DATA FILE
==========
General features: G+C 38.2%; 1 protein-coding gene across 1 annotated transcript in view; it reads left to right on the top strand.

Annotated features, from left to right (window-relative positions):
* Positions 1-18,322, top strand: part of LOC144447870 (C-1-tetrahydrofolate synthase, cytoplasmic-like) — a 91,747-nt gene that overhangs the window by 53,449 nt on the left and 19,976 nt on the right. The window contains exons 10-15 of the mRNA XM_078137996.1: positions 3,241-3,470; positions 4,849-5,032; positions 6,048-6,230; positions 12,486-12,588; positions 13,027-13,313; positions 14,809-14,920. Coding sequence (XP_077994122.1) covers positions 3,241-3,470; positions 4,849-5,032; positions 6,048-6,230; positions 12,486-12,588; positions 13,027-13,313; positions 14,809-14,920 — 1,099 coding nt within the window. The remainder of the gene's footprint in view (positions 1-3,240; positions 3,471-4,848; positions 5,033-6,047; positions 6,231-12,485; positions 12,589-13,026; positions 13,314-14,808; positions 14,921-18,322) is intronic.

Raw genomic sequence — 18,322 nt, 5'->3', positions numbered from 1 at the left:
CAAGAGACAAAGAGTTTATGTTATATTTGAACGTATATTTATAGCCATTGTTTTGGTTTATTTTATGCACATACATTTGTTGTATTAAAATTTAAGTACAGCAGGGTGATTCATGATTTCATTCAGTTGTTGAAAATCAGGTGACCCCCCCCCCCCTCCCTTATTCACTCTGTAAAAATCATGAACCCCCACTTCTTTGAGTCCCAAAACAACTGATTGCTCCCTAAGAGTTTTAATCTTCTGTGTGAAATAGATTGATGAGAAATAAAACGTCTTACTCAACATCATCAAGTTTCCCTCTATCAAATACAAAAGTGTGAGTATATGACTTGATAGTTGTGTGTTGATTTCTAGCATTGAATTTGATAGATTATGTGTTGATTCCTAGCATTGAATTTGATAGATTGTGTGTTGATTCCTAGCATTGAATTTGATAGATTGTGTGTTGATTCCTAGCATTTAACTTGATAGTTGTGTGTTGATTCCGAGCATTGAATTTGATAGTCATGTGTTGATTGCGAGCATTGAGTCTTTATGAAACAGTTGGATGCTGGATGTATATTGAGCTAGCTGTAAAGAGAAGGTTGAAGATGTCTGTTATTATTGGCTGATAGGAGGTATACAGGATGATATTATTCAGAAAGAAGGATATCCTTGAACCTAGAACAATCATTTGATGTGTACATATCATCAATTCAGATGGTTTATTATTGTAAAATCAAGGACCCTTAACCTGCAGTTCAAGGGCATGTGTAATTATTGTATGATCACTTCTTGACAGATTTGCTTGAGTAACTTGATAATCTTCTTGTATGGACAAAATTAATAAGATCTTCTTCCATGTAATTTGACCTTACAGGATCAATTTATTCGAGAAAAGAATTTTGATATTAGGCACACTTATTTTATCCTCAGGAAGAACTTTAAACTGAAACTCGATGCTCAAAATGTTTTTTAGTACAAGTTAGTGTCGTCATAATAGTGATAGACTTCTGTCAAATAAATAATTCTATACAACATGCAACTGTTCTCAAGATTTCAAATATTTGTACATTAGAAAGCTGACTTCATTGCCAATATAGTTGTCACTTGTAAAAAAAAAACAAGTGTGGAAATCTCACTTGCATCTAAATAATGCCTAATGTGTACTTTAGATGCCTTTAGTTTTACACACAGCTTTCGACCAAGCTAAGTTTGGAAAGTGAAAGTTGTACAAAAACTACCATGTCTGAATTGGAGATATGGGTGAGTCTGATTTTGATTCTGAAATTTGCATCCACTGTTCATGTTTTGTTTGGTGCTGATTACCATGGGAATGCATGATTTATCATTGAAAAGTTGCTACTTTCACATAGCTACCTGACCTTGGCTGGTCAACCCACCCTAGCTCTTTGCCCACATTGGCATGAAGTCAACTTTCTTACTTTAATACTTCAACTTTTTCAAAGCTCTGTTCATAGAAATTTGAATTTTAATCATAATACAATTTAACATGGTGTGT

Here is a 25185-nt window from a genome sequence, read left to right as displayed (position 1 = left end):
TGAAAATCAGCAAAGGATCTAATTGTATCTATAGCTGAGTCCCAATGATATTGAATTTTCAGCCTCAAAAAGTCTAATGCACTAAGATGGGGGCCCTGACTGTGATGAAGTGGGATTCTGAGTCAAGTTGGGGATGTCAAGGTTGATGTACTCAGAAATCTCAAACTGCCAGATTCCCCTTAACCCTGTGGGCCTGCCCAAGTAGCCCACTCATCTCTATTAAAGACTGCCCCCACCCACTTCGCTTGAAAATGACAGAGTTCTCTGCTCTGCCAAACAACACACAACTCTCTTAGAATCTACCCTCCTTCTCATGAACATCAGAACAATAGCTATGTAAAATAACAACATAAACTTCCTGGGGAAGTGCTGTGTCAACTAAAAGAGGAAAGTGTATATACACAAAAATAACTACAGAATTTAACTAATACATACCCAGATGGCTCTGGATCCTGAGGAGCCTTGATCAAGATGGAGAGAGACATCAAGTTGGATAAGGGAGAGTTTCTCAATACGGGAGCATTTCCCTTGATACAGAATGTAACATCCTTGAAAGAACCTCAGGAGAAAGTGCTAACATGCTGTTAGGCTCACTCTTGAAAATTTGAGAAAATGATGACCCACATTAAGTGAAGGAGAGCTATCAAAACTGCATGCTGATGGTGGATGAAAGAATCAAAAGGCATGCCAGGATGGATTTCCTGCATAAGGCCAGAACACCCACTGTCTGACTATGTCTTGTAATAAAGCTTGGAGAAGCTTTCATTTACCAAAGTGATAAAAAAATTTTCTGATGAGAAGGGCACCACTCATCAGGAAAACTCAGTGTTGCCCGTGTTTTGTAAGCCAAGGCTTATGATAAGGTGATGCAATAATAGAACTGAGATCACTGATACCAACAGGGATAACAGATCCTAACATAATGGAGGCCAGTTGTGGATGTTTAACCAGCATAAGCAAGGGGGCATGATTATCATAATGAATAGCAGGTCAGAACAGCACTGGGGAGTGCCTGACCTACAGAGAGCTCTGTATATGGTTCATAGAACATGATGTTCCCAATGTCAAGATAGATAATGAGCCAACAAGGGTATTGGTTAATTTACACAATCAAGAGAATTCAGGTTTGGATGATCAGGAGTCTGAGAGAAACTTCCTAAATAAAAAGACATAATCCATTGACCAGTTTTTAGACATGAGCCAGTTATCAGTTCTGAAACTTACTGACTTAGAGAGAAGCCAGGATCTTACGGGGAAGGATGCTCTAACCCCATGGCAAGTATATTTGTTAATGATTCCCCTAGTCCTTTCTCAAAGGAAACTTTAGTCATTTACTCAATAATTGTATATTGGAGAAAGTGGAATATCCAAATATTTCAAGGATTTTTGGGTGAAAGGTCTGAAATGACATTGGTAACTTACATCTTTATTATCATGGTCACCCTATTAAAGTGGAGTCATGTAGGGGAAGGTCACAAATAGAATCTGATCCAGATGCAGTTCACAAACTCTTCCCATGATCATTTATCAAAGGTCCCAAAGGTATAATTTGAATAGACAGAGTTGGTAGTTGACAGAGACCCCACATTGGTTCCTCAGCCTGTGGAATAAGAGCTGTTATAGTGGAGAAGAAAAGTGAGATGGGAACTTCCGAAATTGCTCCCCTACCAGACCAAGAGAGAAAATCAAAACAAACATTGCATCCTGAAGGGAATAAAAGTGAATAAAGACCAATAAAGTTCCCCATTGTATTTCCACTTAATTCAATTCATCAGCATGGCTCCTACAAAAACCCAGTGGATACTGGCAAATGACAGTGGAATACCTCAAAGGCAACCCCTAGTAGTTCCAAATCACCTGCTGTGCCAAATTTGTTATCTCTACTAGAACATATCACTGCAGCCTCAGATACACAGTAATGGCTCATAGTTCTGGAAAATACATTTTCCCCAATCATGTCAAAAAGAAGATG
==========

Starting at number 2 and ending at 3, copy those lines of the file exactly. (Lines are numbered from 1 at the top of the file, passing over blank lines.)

Annotated features, from left to right (window-relative positions):
* Positions 1-18,322, top strand: part of LOC144447870 (C-1-tetrahydrofolate synthase, cytoplasmic-like) — a 91,747-nt gene that overhangs the window by 53,449 nt on the left and 19,976 nt on the right. The window contains exons 10-15 of the mRNA XM_078137996.1: positions 3,241-3,470; positions 4,849-5,032; positions 6,048-6,230; positions 12,486-12,588; positions 13,027-13,313; positions 14,809-14,920. Coding sequence (XP_077994122.1) covers positions 3,241-3,470; positions 4,849-5,032; positions 6,048-6,230; positions 12,486-12,588; positions 13,027-13,313; positions 14,809-14,920 — 1,099 coding nt within the window. The remainder of the gene's footprint in view (positions 1-3,240; positions 3,471-4,848; positions 5,033-6,047; positions 6,231-12,485; positions 12,589-13,026; positions 13,314-14,808; positions 14,921-18,322) is intronic.